The lyrics suck some serious shit though, and it's about time somebody admits it. The "2112" suite, which takes up all of side one, is a story in which the following occurs: Okay so it's the year 2112 and it's just like 1984 or Rollerball where there is no famine or pain because the elite leaders (in this case, the Priests of the Temple of Syrinx -- who have a really catchy theme song, incidentally) provide everything that the people need in exchange for complete acquiesence and loss of individuality. So already there's nothing new going on. Ah, but wait! Suddenly the narrator finds a guitar in a cave. "What the fuck is this bullshit?" he wonders as he plucks at the strings. Slowly but surely, he learns how to create melodious sounds with it, and can't wait to show his discovery to the Priests Of The Temple Of Syrinx so that they can play their awesome theme song for him. Unfortunately - as most listeners better have expected - the Priests are angered by his discovery and smash it to pieces. Forlorn and alone, our narrator falls asleep and dreams of The True Elite - a group of individual-minded artists from olden-times who, according to his dream, left the Earth long ago in order to build their strength and numbers for an eventual return and recapturing of the Earth (to make it good again or whatever). When he awakes, our narrator is so sad, he goes to his cave and commits suicide. AND SECONDS LATER, WITH THE TIMING OF A SNUFFLE-UP-A-GUS, THE ELITE RETURN AND TAKE OVER THE EARTH, RESTORING IT TO ITS ORIGINAL INDIVIDUALISTIC NATURE!!! Yeah, good one Neil. Good work on that one.

But at least side one HAS a plot. The songs on side two are just a bunch of stupid words - one about smoking opium in the Orient; one about The Twilight Zone that mentions exactly TWO eerie things that might happen to one (Ah! A man with three eyes! Ah! A giant little boy! And... that's it really.); one about a crying lover; one about how one should teach what one has learned (?); and one about how you have to work to succeed because nothing is free.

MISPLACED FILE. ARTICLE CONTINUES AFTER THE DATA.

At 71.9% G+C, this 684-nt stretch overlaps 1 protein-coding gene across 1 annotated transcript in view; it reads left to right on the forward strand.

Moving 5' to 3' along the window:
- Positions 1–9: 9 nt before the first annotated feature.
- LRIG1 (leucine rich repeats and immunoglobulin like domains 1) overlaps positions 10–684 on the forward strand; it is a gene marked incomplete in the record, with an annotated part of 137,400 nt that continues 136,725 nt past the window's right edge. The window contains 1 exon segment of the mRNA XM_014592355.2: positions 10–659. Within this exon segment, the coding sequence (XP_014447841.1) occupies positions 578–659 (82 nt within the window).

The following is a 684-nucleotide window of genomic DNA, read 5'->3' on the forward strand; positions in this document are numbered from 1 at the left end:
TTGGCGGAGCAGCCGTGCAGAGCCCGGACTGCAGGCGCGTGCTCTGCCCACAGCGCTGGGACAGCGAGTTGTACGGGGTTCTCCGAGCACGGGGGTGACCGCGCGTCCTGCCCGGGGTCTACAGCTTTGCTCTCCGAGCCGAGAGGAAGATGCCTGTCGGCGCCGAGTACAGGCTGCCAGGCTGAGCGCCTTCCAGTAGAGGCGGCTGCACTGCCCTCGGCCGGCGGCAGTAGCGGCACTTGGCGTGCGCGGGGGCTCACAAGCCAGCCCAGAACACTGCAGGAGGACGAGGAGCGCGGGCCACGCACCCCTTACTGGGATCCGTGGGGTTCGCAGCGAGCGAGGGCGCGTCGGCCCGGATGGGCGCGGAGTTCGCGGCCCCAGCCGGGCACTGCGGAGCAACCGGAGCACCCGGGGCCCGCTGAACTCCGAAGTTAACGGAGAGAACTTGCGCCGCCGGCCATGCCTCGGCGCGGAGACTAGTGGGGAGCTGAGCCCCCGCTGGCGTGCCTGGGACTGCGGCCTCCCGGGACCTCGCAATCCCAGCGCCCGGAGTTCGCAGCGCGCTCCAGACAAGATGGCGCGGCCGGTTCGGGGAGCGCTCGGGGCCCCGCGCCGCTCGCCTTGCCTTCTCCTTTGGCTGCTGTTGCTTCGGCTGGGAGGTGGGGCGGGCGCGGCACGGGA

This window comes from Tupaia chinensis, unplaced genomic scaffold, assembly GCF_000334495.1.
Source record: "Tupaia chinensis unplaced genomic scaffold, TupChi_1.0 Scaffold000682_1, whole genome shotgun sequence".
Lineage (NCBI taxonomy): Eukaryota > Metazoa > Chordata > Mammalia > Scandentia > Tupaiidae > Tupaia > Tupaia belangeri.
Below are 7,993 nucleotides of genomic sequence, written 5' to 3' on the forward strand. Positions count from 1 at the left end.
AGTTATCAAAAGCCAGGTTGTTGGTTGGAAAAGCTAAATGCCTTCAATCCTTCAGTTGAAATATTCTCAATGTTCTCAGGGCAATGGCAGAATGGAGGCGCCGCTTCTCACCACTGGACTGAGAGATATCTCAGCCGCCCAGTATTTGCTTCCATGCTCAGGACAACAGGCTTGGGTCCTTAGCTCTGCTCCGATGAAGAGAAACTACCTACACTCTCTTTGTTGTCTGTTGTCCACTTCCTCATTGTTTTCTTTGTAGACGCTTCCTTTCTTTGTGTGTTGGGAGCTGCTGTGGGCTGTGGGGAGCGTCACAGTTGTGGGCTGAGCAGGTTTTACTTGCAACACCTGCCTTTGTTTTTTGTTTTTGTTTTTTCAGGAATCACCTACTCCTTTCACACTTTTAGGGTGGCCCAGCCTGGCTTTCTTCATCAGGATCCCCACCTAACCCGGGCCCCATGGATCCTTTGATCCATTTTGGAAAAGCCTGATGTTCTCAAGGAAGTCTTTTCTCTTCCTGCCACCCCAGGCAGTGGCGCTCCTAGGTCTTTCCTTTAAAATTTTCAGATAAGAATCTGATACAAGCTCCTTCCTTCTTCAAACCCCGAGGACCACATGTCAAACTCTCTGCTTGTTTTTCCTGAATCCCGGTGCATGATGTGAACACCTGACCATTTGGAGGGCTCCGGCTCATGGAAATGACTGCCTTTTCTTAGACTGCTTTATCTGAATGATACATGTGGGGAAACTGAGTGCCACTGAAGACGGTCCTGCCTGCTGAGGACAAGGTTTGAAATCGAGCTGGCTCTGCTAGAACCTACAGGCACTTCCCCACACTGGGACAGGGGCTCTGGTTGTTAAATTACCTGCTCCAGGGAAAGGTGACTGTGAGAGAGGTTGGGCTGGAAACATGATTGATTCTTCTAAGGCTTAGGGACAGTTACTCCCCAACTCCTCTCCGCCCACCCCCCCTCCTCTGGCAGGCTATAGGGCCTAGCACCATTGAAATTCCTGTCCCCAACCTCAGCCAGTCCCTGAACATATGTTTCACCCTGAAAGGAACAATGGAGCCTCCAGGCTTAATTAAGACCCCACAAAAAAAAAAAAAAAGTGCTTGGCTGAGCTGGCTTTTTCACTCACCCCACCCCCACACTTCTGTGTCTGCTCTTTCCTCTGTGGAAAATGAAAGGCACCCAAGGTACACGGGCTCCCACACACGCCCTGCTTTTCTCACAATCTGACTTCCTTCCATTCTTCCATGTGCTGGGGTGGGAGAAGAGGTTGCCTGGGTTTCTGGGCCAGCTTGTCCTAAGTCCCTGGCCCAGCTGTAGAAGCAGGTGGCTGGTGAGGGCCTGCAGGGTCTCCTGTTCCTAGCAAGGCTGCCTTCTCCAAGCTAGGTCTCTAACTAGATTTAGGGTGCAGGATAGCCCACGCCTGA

In other words, Neil Peart was busy growing a cool twisty Rollie Fingers mustache, so they farmed out the lyrics to a bunch of retarded four-year-olds.

Reader Comments (David Straub)
This, along with Exit: Stage Left, was my introduction to this band. More velveeta in the conceptual lyrics, but the sound is strengthened further and is fleshed out by some fun effects. "Bangkok" is a killer tune about getting baked off your ass, and I don't agree on "Lessons"... I used to love to blast it on the car stereo. 7 or 8 up my way. (Neptune Salad)
This is a great album all around, exept for 1 scary fact. The futuristic story of "2112" (and some of the other Rush story/song concepts) is frighteningly similar to the Spinal Tap song, "Stonehenge".

But "2112" is still a great song. (Keith Davis)
Most fans' favorite album. The "2112" suite is very good, but again Geddy's screaming is tedious. "A Passage To Bangkok," "The Twilight Zone" and "Something For Nothing" are also good. "Tears" is magnificent!! "Lessons" is horrible!!!
often referred to as the first `real' rush album, many today are offput by the long title track and caterwauling vocals, not to mention the bands' stage kimonos (think decadent jedi knights); however, try to imagine how utterly idiotic Korn would look to hard rock fans in 1976. upon considering 2112, i hear a band that is confident, powerful, and possessing of an undeniable identity and vision.
Only 2112 and Bangkok are worth listening to
God, I used to think this was the greatest heavy rock album of all time. Of course, it was around the time when I was getting into classic rock (early 90s). So upon listening to it, I was blown away. The musicianship, the sheer emotion in Geddy's wailing vocals just made my insides move. BUT.. this was also BEFORE I got into the REAL classic rock bands such as Deep Purple,Nazareth,Led Zeppelin, Yes, old Aerosmith, Black Sabbath,.. and so on and I thought.. WHAT IN BLOODY HELL WAS I ON?! RUSH REALLY BLOWS!!!!

and of course, it was also before I heard the rest of Rush's catalog where they eventually turned into a dumbass jazz-rock/new age band with sci-fi overtones.

And man, the vocals were allright in 2112, but elsewhere he just sounds like a little troll getting squeezed by the nuts. I begin to wonder why their popularity is so great, but I guess something has to appeal to them damn trekkies out there. (Sean Harris)